cast out into the deep

In the Twelve Step Program, the first Step is admitting that you are powerless over your particular addiction; and the 12th Step is carrying the message of the Program to other addicts who still suffer. But there’s a phenomenon that speaks of people who are “two-steppers,” who go right from the 1st Step to the 12th. One version of it is someone who admits he or she is powerless––and then tells everybody about it. But the usual way I’ve heard it described is people who take Step One––accepting that they are powerless over their addiction––and then jump directly to trying to help others, but without having done the in-between steps where the hard work lies. In other words they try to pass along something they themselves haven’t really gotten yet.

It’s a rather common phenomenon in religion too, and it seems it has been from ancient times. There’s a story from the desert fathers about Abba Theodore. A brother was speaking about matters of which he had no experience. And Abba Theodore said to him, “You’ve not yet found a ship to sail in, not put your luggage aboard, not put out to sea, and you’re already acting as if you were in the city which you mean to reach. First you must make some attempt to do the things you are discussing, then you can talk about them with understanding.”

This is a criticism I heard in India often too. This one time when I was staying up in Rishikesh I heard several serious spiritual practitioners admonish against someone teaching before they themselves were ready, pointing out how oftentimes Christians are so focused on the exterior, missionary and apostolic work, to the expense of real spiritual transformation, that there is a tendency to “give it before we live it.” The saying that I heard was, “In the land of the blind a one-eyed Jack becomes the King.” What was rather humorous about that was that the folks who told this to me didn’t know that I was actually writing a book on prayer and meditation at the time. I wanted to blurt out, “It wasn’t my idea! Someone asked me to do it!” I ended that book by writing to my audience, “Not that you, kind reader, are blind, though I may only be a one-eyed Jack.”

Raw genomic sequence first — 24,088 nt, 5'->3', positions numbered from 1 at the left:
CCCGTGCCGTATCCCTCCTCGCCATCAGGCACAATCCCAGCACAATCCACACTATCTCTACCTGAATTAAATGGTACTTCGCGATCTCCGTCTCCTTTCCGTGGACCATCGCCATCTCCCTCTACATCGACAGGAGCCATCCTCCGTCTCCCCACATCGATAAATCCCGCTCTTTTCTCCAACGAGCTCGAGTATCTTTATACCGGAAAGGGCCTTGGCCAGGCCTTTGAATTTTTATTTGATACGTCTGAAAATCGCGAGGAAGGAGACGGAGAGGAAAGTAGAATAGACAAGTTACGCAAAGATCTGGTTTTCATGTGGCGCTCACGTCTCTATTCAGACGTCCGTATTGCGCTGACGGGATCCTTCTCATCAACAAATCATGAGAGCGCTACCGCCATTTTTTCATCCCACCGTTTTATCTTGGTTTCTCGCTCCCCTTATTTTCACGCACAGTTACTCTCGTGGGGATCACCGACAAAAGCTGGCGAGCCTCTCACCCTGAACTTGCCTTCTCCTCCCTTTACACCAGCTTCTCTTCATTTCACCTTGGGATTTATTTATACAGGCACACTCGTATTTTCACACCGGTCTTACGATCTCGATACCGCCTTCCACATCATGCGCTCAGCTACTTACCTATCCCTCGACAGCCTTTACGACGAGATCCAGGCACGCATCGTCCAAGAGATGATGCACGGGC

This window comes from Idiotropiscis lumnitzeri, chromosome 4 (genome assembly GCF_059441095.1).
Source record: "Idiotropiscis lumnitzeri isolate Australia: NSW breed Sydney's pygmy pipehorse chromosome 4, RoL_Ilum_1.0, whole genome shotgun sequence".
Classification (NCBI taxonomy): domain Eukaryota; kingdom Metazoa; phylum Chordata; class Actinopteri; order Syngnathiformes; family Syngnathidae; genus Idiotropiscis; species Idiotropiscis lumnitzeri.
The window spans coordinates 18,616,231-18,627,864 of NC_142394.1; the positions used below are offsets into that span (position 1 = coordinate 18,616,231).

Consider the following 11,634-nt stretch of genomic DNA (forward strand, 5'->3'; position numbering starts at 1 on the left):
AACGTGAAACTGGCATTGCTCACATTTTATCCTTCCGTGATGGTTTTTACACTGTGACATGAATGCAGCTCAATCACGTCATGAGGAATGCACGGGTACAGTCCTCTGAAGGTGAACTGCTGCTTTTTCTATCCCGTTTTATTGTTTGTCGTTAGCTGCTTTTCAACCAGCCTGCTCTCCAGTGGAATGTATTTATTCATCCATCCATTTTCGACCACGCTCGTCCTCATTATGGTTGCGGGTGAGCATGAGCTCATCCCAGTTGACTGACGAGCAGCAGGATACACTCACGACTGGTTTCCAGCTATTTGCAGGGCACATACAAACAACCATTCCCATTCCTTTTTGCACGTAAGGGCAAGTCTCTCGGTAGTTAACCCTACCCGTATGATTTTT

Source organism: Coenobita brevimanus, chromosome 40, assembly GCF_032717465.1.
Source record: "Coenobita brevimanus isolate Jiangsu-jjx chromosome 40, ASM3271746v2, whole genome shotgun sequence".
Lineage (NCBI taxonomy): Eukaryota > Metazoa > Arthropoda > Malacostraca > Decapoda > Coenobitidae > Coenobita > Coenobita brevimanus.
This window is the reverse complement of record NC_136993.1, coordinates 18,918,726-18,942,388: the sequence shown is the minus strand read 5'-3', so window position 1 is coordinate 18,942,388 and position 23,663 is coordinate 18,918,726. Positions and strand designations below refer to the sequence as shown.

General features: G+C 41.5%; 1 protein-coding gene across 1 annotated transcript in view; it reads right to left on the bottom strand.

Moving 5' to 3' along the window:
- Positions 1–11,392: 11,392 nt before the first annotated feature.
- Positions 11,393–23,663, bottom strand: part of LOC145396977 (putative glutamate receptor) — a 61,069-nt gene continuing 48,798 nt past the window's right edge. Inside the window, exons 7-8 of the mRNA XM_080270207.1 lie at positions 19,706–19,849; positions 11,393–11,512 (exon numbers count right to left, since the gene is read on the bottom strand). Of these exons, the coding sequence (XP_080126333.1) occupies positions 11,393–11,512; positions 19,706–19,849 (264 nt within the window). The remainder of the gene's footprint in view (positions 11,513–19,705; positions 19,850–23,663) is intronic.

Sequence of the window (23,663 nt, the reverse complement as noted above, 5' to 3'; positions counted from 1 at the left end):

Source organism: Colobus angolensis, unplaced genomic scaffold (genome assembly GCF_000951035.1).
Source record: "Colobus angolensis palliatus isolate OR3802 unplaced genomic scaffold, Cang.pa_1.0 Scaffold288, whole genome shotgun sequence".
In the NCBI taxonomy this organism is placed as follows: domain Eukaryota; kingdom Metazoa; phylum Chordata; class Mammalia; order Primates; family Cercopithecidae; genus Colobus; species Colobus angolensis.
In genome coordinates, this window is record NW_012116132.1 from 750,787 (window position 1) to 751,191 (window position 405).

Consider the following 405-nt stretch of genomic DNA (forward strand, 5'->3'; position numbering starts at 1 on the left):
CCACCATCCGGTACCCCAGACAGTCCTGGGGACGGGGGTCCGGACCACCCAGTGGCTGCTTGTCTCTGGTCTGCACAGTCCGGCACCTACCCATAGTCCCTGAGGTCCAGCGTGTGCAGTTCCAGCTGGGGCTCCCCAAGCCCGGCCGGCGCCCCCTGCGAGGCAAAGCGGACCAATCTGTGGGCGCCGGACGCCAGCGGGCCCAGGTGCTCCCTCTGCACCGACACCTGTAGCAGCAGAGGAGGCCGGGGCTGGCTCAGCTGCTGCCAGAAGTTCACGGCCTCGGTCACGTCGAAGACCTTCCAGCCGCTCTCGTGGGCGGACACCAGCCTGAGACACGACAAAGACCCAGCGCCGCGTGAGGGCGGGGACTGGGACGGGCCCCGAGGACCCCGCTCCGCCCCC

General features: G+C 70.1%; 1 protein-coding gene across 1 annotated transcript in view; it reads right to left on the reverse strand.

It is one of the insidious temptations we face, especially people who really desire to be leaders or to be seen as leaders, talking about things of the Spirit that we have not yet lived. If you think about it, the Lord Jesus didn’t do anything that we know of until he was around 30 years old. And in the Letter to the Galatians St. Paul lets us know that after his conversion experience in Damascus he spent three years in Arabia before he even went to Jerusalem to meet Peter––and some think that since he didn’t make his second trip until 14 years after that, perhaps he spent all that time too studying the Jewish scriptures and trying to make sense out of what had happened to him in his encounter with the Risen Christ.

That’s what I always think of when I hear this saying of Jesus: ‘Cast out into the deep!’ [i] It’s notable to me that he asks them to cast out into the deep before he invites them to be disciples. Before Jesus calls them to fish for people, he first wants them to cast out into the deep. I always think of bodies of water in the Scriptures as a symbol of the unconscious, of our own inner depths, and certainly when contemplatives hear that phrase—‘Cast out into the deep’––they generally take it as an exhortation to greater interiority. Having had enough experience in ministry, I often feel what many ministers in the church are missing is a real experience of the indwelling transformative presence of God, and so they/we tend to bustle around with programs––sometimes very good programs, mind you, but giving from the surface, and not from the depth. Maybe we monks have the opposite problem; we tend to dive deep, but we have a little trouble re-surfacing and making it real.

One other thing: we’ve been talking about Origen’s[ii] notion of the different levels of meaning in Scripture in class lately––the literal, the symbolic and the moral, to which later Gregory the Great adds the mystical (or anagogical) meaning. When Ewert Cousins wrote about this he compared those four levels of meaning to the levels of consciousness. I love this teaching: the literal is the everyday mind, the moral is like the Freudian superego, the symbolic the Jungian archetypal, symbolic and then the fourth level, the mystical meaning. This is also casting into the deep, into the depths of our own consciousness as well as into the depths of scripture. As we mature more and more juicy substance is revealed to us in the Word of God, ‘til we reach that mystical level. Maybe one day, like St. Romuald, one line of the psalms will suddenly be to key to everything and unlock the mysteries! If we just keep casting into the deep.

So there’s a little something for everybody today. Let’s pray that the Lord would reveal to us the inner meaning of the Word. And if we are just chomping at the bit to be an evangelist or to be seen as a great teacher, we need to make sure we really know what we’re talking about or have had some experience of what we’re talking about before we start talking about it. And for those who feel as if they have really cast into the deep, we need to remember sometimes to come up for air and to share the fruits of deep diving with others––fish for others, spread the Word. It doesn’t necessarily have to be preaching or teaching, but finding some way to bring others to Jesus, if only by the sweetness of our lives, and the brightness of the light that shines from within us.

cyprian, 6 sept 18

[i] Mt 5:1-11.

[ii] The great 2nd-3rd century catechist.

Share Button

Submit a Comment

Your email address will not be published. Required fields are marked *